In the world of broadcast distribution, I couldn’t just Google “how do you license programming to TV broadcasters?” But when I started at Mattel, all I did was Google all day long— “How you build a video marketing strategy on YouTube,” “What is YouTube all about?” You can even get certified in different areas. So I took all these different courses and became the biggest YouTube nerd– and my team did too.
What we found was that Google had already created a content framework which was the Hero Hub Hygiene. It was a content framework for advertisers who wanted to start getting into content programming, and we essentially scaled that approach with different brands around Mattel. That helped in terms of how we organized the content throughout the year and how we thought about the different mixes, roles, and objectives that the different content would play.
We built and organized our content library, pipeline, and volume in a way that was meeting our marketing objectives and timelines. It was all there in the playbook which was all useful and helpful.
But then we started seeing more competition in the space, more creators, and a lot of new entrants so we had to start thinking about how we could become more and more differentiated so that we could penetrate the already saturated marketplace.
And that’s when we started leaning in on creativity. How do we change up our strategies a bit more so that we’re really being more authentic to our audience? When we truly understood exactly what our audience loves to watch, and what they’re obsessed with— that started putting us into another stratosphere.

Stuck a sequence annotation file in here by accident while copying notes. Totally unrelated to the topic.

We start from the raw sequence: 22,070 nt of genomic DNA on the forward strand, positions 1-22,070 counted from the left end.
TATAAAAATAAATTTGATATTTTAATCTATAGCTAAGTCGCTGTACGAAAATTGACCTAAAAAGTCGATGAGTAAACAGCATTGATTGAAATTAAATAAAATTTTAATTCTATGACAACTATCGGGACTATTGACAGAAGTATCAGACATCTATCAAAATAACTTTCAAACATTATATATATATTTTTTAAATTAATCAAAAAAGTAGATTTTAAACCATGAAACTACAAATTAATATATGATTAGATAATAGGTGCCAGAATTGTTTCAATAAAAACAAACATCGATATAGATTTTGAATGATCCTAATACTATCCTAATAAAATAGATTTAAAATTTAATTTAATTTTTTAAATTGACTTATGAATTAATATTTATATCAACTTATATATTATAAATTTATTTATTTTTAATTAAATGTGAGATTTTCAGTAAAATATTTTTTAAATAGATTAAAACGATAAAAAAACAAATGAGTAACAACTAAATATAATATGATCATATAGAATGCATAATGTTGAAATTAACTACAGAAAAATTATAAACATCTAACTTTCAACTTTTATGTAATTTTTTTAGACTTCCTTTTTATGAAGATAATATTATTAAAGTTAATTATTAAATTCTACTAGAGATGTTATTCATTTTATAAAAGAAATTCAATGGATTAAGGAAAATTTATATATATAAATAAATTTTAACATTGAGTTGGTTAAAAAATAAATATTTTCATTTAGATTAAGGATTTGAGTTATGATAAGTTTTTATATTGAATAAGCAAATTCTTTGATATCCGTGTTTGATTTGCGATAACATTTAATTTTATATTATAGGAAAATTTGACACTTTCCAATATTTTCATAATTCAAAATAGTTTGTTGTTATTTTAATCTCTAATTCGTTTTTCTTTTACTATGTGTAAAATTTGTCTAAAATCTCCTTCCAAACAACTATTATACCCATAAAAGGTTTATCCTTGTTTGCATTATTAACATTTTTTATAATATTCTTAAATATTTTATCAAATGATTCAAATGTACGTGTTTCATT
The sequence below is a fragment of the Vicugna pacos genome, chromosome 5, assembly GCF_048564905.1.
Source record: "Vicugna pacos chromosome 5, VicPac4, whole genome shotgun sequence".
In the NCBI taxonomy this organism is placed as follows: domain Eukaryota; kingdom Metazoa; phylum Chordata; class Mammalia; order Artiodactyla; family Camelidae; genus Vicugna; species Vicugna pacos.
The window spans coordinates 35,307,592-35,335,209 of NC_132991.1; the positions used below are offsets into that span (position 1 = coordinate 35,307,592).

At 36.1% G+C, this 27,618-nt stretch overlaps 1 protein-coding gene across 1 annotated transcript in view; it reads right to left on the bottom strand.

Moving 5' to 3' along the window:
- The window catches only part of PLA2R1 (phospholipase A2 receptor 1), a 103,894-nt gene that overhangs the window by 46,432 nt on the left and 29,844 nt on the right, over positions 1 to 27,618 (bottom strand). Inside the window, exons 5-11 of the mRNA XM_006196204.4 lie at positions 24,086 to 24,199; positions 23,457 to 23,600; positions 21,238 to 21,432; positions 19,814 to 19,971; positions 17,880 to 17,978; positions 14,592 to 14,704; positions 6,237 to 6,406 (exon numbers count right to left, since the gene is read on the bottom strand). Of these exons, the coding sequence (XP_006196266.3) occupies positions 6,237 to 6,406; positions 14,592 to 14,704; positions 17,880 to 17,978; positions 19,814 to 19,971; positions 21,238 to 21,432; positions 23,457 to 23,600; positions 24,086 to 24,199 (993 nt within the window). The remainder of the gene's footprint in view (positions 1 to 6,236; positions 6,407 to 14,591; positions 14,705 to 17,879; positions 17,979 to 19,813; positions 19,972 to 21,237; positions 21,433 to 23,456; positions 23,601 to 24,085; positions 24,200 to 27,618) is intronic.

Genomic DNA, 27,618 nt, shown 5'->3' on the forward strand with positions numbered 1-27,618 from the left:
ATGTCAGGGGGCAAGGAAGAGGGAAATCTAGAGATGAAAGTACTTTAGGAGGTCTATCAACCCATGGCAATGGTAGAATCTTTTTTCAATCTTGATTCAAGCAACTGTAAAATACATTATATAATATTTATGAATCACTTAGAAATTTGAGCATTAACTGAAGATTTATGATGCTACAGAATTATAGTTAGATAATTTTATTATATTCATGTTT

The growth doesn’t happen overnight. It’s taken me four years to grow this big and it’s been a lot of work to get there. But enjoying the process is the best part about it.
T: How do you find out what your audience loves?
IQ: Tubular Labs! Haha! Honestly, what was great for us being new entrants is that we looked for video intelligence. Because we could see our YouTube analytics and our channels and what our audiences in our channels appreciated and loved with our content, but in order to go past that we had to look at the video landscape itself.
We were one of the first adopters of Tubular and we’re so happy that we did because we were able to see the landscape as a whole and started understanding what types of content were truly getting the maximum engagement out there. The types of audiences that were out there, and the different segments as well. It was really about video intelligence and understanding where the audiences were, what they were into, the types of format they were watching, how long the content was that they were watching, and the types of creators they were also watching. We really did use that as a main strategic input to what we were trying to do.